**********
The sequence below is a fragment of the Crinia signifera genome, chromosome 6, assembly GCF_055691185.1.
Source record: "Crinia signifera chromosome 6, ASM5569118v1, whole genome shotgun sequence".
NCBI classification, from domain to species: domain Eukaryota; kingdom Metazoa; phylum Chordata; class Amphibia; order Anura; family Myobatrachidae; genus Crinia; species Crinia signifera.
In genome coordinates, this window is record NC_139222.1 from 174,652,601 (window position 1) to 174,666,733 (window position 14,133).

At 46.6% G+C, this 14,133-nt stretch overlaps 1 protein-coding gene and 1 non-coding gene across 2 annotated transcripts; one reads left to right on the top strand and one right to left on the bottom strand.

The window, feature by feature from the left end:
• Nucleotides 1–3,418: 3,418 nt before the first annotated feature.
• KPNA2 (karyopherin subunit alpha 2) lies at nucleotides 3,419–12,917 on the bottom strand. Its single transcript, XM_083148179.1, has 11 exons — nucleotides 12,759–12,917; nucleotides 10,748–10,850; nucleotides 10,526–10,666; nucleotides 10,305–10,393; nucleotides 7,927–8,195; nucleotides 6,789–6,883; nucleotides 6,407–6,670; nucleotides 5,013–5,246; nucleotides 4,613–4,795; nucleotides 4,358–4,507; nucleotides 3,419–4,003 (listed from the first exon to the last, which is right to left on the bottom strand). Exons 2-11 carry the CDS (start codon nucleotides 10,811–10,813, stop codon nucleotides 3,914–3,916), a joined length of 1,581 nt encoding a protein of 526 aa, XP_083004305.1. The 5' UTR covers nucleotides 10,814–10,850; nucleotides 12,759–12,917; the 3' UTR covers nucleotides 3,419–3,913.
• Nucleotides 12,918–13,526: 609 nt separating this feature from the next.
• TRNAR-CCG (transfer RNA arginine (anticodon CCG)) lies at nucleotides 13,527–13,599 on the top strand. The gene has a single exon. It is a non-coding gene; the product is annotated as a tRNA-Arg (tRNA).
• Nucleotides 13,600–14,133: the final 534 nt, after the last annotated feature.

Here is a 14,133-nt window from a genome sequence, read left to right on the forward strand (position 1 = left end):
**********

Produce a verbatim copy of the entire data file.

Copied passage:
The sequence below is a fragment of the Crinia signifera genome, chromosome 6, assembly GCF_055691185.1.
Source record: "Crinia signifera chromosome 6, ASM5569118v1, whole genome shotgun sequence".
NCBI classification, from domain to species: domain Eukaryota; kingdom Metazoa; phylum Chordata; class Amphibia; order Anura; family Myobatrachidae; genus Crinia; species Crinia signifera.
In genome coordinates, this window is record NC_139222.1 from 174,652,601 (window position 1) to 174,666,733 (window position 14,133).

At 46.6% G+C, this 14,133-nt stretch overlaps 1 protein-coding gene and 1 non-coding gene across 2 annotated transcripts; one reads left to right on the top strand and one right to left on the bottom strand.

The window, feature by feature from the left end:
• Nucleotides 1–3,418: 3,418 nt before the first annotated feature.
• KPNA2 (karyopherin subunit alpha 2) lies at nucleotides 3,419–12,917 on the bottom strand. Its single transcript, XM_083148179.1, has 11 exons — nucleotides 12,759–12,917; nucleotides 10,748–10,850; nucleotides 10,526–10,666; nucleotides 10,305–10,393; nucleotides 7,927–8,195; nucleotides 6,789–6,883; nucleotides 6,407–6,670; nucleotides 5,013–5,246; nucleotides 4,613–4,795; nucleotides 4,358–4,507; nucleotides 3,419–4,003 (listed from the first exon to the last, which is right to left on the bottom strand). Exons 2-11 carry the CDS (start codon nucleotides 10,811–10,813, stop codon nucleotides 3,914–3,916), a joined length of 1,581 nt encoding a protein of 526 aa, XP_083004305.1. The 5' UTR covers nucleotides 10,814–10,850; nucleotides 12,759–12,917; the 3' UTR covers nucleotides 3,419–3,913.
• Nucleotides 12,918–13,526: 609 nt separating this feature from the next.
• TRNAR-CCG (transfer RNA arginine (anticodon CCG)) lies at nucleotides 13,527–13,599 on the top strand. The gene has a single exon. It is a non-coding gene; the product is annotated as a tRNA-Arg (tRNA).
• Nucleotides 13,600–14,133: the final 534 nt, after the last annotated feature.

Here is a 14,133-nt window from a genome sequence, read left to right on the forward strand (position 1 = left end):